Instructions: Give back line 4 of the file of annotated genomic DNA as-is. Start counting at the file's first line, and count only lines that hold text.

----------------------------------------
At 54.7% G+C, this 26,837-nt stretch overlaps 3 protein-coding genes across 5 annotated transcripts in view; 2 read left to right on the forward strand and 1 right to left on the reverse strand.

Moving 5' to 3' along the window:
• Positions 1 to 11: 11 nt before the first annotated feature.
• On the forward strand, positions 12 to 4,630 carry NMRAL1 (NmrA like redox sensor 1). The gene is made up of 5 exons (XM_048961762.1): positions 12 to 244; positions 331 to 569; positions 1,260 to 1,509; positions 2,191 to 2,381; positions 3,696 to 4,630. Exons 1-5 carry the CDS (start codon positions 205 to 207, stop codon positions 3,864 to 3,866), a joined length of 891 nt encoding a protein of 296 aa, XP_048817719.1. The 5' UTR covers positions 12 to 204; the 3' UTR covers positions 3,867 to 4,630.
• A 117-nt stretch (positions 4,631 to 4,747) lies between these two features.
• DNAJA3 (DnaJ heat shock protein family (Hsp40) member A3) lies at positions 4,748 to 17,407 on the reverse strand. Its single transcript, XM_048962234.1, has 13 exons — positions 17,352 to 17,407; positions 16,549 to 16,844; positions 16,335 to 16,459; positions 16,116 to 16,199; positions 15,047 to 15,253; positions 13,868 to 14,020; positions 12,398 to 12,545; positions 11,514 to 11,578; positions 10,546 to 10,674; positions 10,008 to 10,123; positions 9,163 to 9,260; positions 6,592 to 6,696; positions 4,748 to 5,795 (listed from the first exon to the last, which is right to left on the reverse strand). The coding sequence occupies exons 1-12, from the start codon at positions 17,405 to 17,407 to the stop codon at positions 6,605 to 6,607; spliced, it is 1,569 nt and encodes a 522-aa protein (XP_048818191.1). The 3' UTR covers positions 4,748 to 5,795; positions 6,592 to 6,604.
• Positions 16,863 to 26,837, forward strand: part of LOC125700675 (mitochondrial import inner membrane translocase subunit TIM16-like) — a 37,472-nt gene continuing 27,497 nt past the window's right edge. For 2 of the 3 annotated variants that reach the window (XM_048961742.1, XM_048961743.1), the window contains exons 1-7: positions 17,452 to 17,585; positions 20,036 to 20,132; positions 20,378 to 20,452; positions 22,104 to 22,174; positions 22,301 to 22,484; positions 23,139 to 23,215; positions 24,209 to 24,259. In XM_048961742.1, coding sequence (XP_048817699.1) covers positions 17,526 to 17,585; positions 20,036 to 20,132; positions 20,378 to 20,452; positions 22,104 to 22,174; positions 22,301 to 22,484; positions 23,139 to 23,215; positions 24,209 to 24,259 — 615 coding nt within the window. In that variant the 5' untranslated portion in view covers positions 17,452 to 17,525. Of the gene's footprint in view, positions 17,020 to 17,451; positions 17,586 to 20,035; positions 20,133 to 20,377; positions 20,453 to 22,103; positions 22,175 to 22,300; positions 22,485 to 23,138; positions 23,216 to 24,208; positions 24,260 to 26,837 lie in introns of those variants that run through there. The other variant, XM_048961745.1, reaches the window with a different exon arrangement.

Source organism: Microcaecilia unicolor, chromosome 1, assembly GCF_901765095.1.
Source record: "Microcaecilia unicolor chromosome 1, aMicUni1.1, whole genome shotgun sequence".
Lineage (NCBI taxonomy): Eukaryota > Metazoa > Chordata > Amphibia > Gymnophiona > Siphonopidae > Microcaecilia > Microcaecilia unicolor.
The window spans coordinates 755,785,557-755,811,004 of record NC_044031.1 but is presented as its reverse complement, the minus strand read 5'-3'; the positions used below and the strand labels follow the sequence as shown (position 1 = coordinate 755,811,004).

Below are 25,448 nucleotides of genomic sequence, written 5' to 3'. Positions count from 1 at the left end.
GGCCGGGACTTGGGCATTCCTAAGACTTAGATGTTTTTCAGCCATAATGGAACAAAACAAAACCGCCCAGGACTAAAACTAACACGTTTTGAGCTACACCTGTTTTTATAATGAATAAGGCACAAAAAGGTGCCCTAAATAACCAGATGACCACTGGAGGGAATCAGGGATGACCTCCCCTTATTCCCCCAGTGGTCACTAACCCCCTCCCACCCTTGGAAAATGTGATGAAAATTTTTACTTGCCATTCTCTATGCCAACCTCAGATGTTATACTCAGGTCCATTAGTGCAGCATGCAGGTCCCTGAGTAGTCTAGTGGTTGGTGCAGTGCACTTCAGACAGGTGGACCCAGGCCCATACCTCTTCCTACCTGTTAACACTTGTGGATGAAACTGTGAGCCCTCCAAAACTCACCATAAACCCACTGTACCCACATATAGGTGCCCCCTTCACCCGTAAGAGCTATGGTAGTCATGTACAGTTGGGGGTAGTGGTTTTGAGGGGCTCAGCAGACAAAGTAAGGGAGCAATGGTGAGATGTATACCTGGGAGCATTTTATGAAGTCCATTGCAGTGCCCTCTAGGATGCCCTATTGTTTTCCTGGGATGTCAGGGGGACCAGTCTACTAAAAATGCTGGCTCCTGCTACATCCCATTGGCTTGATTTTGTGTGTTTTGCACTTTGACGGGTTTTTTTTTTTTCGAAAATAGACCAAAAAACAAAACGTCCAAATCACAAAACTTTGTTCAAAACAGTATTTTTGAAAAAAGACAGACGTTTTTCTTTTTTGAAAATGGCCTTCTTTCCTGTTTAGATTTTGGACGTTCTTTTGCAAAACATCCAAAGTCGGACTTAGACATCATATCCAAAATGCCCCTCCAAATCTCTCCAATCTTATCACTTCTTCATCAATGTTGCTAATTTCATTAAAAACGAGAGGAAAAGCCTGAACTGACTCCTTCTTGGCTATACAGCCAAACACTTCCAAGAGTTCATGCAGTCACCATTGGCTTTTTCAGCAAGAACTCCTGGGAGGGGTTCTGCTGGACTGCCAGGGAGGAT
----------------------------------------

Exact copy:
• On the forward strand, positions 12 to 4,630 carry NMRAL1 (NmrA like redox sensor 1). The gene is made up of 5 exons (XM_048961762.1): positions 12 to 244; positions 331 to 569; positions 1,260 to 1,509; positions 2,191 to 2,381; positions 3,696 to 4,630. Exons 1-5 carry the CDS (start codon positions 205 to 207, stop codon positions 3,864 to 3,866), a joined length of 891 nt encoding a protein of 296 aa, XP_048817719.1. The 5' UTR covers positions 12 to 204; the 3' UTR covers positions 3,867 to 4,630.